Chapter two of the report examines the resources of determining authorities in terms of financing and staffing, thus providing an overview of their size and capacity.
AIDA includes an interesting comparative table showing the large differences in the annual budget provided by Ministries to determining authorities in selected countries in 2018. Sweden had the largest annual budget in 2018, with €3,080,341,404.58, ahead of Germany's €1,800,000,000.00. In contrast, Hungary's budget last year was €321,676.17 and Slovenia's was the lowest at €181,073.71.
The report also has some interesting observations when looking at the full-time equivalent (FTE) staffing levels of the various determining authorities: "The Swedish Migration Agency for example has more than seven times the number of staff of the French OFPRA (6,109 staff in Sweden compared to 813.9 FTEs in France), but France registered a number of asylum applications that is five times higher than in Sweden (55,290 applications in France compared to 10,740 in Sweden as of June 2019). As already explained, this is due inter alia to the varying mandate of the respective determining authority. Similarly, despite the low number of staff within the OAR, Spain is dealing with a significantly higher amount of asylum applicants compared to other countries."
AIDA notes that processing times for asylum applications remain a serious matter of concern in Cyprus and Greece, with the average time taken in Cyprus for cases of well-founded applications being approximately 2-3 years.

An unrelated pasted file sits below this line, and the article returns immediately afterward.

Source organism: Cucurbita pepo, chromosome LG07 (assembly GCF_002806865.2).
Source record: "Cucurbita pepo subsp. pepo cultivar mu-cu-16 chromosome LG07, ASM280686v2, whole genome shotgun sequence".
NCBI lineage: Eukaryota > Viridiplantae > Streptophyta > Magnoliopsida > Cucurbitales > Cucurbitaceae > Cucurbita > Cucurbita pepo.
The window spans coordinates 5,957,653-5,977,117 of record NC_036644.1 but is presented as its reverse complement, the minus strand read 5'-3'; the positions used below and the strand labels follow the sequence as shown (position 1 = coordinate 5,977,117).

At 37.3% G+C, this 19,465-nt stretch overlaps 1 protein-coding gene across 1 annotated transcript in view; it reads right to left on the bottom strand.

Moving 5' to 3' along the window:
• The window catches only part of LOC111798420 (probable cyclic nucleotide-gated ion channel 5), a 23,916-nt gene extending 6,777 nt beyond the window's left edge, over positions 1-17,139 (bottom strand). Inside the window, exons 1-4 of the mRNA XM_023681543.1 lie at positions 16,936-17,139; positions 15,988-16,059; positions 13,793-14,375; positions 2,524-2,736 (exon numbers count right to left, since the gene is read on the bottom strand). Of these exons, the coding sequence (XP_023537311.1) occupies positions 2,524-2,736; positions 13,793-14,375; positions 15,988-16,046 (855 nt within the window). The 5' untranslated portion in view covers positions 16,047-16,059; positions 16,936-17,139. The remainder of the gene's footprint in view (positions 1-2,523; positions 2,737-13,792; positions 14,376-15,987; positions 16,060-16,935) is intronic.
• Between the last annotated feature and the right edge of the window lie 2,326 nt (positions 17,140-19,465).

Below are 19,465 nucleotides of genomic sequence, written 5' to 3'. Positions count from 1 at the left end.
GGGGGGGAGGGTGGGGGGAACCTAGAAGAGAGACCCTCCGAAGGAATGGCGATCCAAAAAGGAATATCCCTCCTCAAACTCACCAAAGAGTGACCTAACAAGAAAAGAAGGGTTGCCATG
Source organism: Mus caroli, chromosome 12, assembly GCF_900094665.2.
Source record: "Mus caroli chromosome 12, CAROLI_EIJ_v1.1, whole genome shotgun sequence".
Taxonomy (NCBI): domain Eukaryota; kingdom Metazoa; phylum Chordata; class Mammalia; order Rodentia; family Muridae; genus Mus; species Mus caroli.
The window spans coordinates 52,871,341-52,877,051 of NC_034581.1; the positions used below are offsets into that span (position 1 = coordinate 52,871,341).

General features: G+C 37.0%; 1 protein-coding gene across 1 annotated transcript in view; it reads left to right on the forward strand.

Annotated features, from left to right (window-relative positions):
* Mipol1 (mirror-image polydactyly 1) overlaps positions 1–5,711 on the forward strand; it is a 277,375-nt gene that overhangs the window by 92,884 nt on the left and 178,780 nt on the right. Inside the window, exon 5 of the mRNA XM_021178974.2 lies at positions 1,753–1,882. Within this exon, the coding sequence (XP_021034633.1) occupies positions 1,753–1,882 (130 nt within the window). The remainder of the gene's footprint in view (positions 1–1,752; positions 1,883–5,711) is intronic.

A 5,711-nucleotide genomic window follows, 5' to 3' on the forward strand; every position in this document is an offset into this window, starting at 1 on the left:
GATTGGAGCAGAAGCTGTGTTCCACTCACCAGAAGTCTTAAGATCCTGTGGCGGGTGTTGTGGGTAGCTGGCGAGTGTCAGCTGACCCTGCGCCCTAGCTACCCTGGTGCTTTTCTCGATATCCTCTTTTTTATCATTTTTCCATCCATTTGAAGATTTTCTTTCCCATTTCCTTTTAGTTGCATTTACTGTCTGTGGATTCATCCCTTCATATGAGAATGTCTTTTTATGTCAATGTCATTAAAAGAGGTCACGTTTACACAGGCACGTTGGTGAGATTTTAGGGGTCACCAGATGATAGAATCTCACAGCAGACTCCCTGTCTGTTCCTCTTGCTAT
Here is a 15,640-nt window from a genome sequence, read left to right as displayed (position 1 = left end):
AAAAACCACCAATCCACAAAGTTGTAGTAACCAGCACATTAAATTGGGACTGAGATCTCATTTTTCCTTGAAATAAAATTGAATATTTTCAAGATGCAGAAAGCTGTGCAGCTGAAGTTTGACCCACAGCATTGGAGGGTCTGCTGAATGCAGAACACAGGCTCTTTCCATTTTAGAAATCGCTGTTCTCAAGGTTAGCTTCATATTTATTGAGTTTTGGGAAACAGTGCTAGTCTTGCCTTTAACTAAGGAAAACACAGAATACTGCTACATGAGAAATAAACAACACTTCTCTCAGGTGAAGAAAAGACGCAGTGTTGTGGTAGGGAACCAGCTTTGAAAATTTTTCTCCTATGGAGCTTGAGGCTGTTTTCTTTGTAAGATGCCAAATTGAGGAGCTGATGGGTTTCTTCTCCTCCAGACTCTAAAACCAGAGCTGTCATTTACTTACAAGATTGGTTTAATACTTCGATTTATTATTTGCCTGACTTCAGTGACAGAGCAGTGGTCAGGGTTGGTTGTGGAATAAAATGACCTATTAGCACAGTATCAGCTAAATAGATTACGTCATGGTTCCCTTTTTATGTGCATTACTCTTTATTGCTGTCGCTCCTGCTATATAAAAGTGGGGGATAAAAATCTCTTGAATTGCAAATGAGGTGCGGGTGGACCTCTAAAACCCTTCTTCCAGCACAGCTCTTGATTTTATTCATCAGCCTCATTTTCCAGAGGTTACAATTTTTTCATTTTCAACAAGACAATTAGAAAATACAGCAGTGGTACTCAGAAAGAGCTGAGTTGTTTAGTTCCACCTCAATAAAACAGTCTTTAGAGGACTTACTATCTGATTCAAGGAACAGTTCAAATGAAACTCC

The experience and training of caseworkers is also considered in the report.
The final chapter looks at the decision-making tools used by the various determining authorities. The chapter provides an overview of these tools and looks at how they are implemented in practice, and analyses the quality assurance and control mechanisms applied by certain determining authorities.
It considers the use of country information and the quality assurance and control mechanisms that have been established with a view to continuously improve the quality of decisions.
The report ends with a short set of conclusions and recommendations. They are in summary:
• ECRE believes that caseworkers should work in an institutional environment that is adequately human rights and protection-oriented, regardless of any EU or national interest.
• ECRE considers that the separation of authorities at first instance can raise different issues in practice.
• ECRE also warns against the involvement of law enforcement agencies at first instance.
• ECRE considers that resorting to an increased or decreased number of staff in the determining authority as an ad hoc strategy to meet existing needs does not necessarily contribute to the efficiency of the asylum procedure.
• Determining authorities should further systematically invest in the delivery of comprehensive and regular training courses to all staff.
• ECRE recommends that all determining authorities establish quality assurance and control mechanisms.
• Decision-making tools and quality reports should systematically be made public by determining authorities.